• Pallavi Rao

Bjorn Borg

Day14 of #21days21sarees

The softest South cotton saree. With each wash it becomes smoother. I like this saree un-starched. It was a gift from Rahul Narvekar from one of his Coimbatore trips some years ago.

Lockdown Saree Stories.

No morning alarms. No rushing to school. No pressure of (home) work. Eat, play, sleep. Repeat. Something close to the present situation except those were the wonderful carefree school summer vacations.

My childhood memories of our summer holidays include the annual Mumbai trip to meet our maternal uncles, sketching, painting, morning walks and playtime with friends and cousins in the deer, district, or colony park.

This was also the time when our heroine would come out for 2 months. The carrom board.

She was a beauty. Medium brown complexion. With a red vermillion bindi in the center! Ha!

She was pampered by all, especially by Daddy. A muslin cloth was kept aside especially for her. Each sitting, she was delicately dusted and cleaned. All nooks and corners. The boric powder for her was never thrown callously. In fact, a separate mul-mul cloth was used. The square patch would be filled with the powder, to be knotted at the top. This red potli was then used to ‘powder’ the lady. A dab here, a dab there. Ufff....slowly the rough board skin would turn ‘makhmali’. Each coin would slide and slither to the pockets, as if on silk.

Bhaiya and I, spent days and hours playing carroms. We only thought we were getting better at it until we played one game with Daddy.

Oh, lest I forget to mention, Daddy was a carrom champion. He had a shelf full of trophies and cups to certify the same. It was known that with C.S. you never got the second strike. If he had the striker, the board would be his in one go.

Colony carrom enthusiasts tried n number of times to win at least one game with him. Alas, that was not to be. He came. He played. He conquered.

His fingers would kiss his ivory striker that had delicate tiny red-green-blue dots. It would then as if obeying the master glide on the board taking with itself the black or white coin to its destination. He would deliberately unnerve his opposition by saying, “Chalo tum bolo, ye coin kaunse se pocket mein daalun?” And if someone did challenge Daddy, he would be left to only fret.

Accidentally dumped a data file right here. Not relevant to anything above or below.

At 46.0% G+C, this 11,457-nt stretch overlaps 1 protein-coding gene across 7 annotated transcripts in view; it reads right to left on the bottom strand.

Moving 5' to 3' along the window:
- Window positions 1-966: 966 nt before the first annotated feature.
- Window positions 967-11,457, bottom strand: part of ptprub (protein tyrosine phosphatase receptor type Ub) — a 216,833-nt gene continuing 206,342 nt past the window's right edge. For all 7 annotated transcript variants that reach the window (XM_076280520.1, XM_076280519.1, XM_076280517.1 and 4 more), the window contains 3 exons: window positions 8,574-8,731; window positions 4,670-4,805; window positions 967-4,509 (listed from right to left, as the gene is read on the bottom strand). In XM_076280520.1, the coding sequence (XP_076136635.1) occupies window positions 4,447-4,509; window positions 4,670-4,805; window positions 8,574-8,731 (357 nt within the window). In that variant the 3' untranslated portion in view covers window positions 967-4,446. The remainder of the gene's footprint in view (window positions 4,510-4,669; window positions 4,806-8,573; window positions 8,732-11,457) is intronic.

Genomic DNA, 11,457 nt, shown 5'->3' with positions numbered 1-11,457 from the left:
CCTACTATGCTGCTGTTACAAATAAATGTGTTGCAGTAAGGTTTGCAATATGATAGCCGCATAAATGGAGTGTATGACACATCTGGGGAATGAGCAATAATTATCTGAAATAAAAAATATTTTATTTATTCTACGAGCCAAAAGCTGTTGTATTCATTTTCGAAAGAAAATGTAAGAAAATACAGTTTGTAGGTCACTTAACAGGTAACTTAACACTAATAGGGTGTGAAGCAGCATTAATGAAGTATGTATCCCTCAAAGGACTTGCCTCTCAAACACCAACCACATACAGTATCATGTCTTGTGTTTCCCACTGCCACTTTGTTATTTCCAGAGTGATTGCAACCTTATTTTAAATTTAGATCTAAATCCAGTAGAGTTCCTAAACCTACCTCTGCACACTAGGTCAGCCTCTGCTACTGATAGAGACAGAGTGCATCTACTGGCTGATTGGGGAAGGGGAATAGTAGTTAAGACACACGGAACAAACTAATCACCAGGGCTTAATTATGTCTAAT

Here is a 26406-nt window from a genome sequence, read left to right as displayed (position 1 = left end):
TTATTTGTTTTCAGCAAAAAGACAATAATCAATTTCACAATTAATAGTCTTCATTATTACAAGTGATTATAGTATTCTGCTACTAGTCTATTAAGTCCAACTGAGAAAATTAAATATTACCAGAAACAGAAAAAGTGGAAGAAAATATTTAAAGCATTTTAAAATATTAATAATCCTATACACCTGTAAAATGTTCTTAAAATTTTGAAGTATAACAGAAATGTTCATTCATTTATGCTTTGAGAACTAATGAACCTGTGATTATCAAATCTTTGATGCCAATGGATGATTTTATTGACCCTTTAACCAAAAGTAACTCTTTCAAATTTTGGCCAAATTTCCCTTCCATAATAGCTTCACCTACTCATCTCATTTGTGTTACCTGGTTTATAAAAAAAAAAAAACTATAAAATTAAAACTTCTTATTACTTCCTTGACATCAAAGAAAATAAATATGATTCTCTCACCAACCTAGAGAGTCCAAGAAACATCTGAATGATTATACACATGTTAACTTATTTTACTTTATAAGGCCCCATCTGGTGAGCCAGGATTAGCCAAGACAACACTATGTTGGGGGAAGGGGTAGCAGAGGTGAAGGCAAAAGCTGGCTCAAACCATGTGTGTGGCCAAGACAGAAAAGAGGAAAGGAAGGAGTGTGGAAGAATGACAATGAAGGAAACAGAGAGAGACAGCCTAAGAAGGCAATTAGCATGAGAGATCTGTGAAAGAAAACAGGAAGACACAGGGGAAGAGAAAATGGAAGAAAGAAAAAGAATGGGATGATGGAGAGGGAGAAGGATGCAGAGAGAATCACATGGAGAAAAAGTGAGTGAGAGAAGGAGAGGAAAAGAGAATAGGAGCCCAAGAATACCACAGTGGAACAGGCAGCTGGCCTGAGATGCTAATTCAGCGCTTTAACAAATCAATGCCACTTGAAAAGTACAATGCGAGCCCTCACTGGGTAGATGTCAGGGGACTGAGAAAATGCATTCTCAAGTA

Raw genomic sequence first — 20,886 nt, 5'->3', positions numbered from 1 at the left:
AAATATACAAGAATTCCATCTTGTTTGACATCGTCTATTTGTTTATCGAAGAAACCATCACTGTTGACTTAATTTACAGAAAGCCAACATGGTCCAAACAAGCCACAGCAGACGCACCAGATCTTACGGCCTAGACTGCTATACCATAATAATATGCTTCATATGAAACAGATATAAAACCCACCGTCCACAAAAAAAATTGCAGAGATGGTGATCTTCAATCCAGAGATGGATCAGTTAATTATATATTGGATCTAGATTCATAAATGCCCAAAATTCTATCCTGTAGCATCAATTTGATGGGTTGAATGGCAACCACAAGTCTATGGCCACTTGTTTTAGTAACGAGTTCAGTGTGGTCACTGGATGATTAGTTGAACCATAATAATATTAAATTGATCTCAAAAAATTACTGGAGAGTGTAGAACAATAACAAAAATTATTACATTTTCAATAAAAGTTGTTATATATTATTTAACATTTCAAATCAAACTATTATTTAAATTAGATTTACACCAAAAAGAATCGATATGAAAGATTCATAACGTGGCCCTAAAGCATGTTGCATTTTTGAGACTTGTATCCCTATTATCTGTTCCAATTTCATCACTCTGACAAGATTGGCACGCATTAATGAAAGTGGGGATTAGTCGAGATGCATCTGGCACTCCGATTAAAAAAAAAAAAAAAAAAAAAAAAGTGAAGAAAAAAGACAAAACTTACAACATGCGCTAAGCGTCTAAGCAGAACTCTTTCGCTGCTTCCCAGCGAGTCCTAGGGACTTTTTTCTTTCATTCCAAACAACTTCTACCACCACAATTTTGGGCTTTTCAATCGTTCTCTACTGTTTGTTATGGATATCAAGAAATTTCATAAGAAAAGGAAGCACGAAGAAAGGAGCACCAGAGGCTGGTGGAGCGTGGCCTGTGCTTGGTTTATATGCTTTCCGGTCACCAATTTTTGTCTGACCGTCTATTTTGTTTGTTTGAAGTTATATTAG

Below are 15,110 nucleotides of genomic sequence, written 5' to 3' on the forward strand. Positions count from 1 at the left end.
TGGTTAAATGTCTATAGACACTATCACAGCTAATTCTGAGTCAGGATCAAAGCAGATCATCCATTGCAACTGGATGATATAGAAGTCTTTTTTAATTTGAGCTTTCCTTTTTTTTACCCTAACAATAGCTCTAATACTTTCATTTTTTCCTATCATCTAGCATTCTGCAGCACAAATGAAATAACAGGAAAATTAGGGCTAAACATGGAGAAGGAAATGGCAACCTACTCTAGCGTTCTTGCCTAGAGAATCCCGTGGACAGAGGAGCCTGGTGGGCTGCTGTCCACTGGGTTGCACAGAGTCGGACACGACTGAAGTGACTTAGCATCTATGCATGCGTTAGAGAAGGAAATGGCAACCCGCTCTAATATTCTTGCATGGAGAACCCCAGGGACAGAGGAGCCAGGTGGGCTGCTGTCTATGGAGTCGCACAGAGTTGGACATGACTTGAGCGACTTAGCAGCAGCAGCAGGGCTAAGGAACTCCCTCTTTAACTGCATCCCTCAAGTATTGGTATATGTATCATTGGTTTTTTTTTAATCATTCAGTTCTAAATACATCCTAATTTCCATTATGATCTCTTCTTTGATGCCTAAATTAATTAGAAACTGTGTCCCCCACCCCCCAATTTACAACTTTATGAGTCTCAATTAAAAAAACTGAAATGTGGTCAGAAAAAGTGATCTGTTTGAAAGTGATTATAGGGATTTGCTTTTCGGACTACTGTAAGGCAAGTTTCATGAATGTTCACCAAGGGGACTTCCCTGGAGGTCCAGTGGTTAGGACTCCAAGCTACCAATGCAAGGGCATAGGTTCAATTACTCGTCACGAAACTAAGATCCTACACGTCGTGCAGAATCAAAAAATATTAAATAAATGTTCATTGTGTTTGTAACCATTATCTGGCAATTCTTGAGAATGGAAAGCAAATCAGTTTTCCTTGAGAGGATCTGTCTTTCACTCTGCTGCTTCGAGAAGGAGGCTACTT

We played and practiced hard. Waited for him to return from the night shift at 2 am, to play a best-of-three. Of course, we lost. He would give us all the concessions.

Two of us on one team Vs Daddy Two of us getting two strikes each Vs Daddy getting one

Whatever, we did we never won. However, we strived hard. Each day. I guess that was his way of teaching us to not give up. Of not serving things to us on a platter. He indirectly inculcated the spirit of sportsmanship.

He would constantly say: Practice. Concentrate. It is all Geometry. Angles. Practice. Practice. Practice.

That’s what I did then. I wanted to beat Daddy at least once at his game. Just once.

The next week, I was a girl possessed. I only practiced. With bhaiya, amma or all by myself. He noticed. He commented. Asked me to take a break. I did not.

Seven days later, I mustered courage and asked him for a best of 5. He seemed amused as he pulled up the moodha to the board.

Needless to say, I kept losing. But I could not keep that silly grin off my face as I saw him looking a trifle impressed with the improvement in my game. I tried not to let this mini victory distract me.

And then the implausible happened. I won a board. Minus the queen, yet I won a board by 1 point! As the black coin went sliding into the side pocket, I jumped with raised hands in slow motion, as Bjorn Borg would on that deciding Wimbledon shot.

Daddy stood up and shook hands to congratulate me. I felt like a star. A super star. A sports super star.

I proclaimed to the world that I won, not the game but one board by one point from Daddy-the master player. No one really believed me!

He said, keep playing. Keep practicing. That is the only way to master a game, or anything in life.

Life lessons.

Daddy went a few years later. The heroine lost her glory and stood behind the bedroom door gathering dust. She was neglected first. Then forgotten.

The carrom board seemed heavy with childhood memories.

I still have a carrom board. Not the original heroine though. A side artist.

Took her out yesterday. Dusted her. Dabbed some powder. Played a few boards with myself. This morning, managed to coax dad-in-law to join in. Slowly, the teenage kid sat for a few games as I narrated the story, I am writing for you.

Amma peeped twice. I am hopeful she would start playing by evening.

We shall make memories again. Of times when the world was in a frenzy and the (side) heroine bonded us and kept us sane.

35 years since that night. I feel the need to confess.

I won that day. But deep inside I knew all these years- Daddy had actually given the board away. To his daughter.

Till tomorrow. Stay safe. Stay home.

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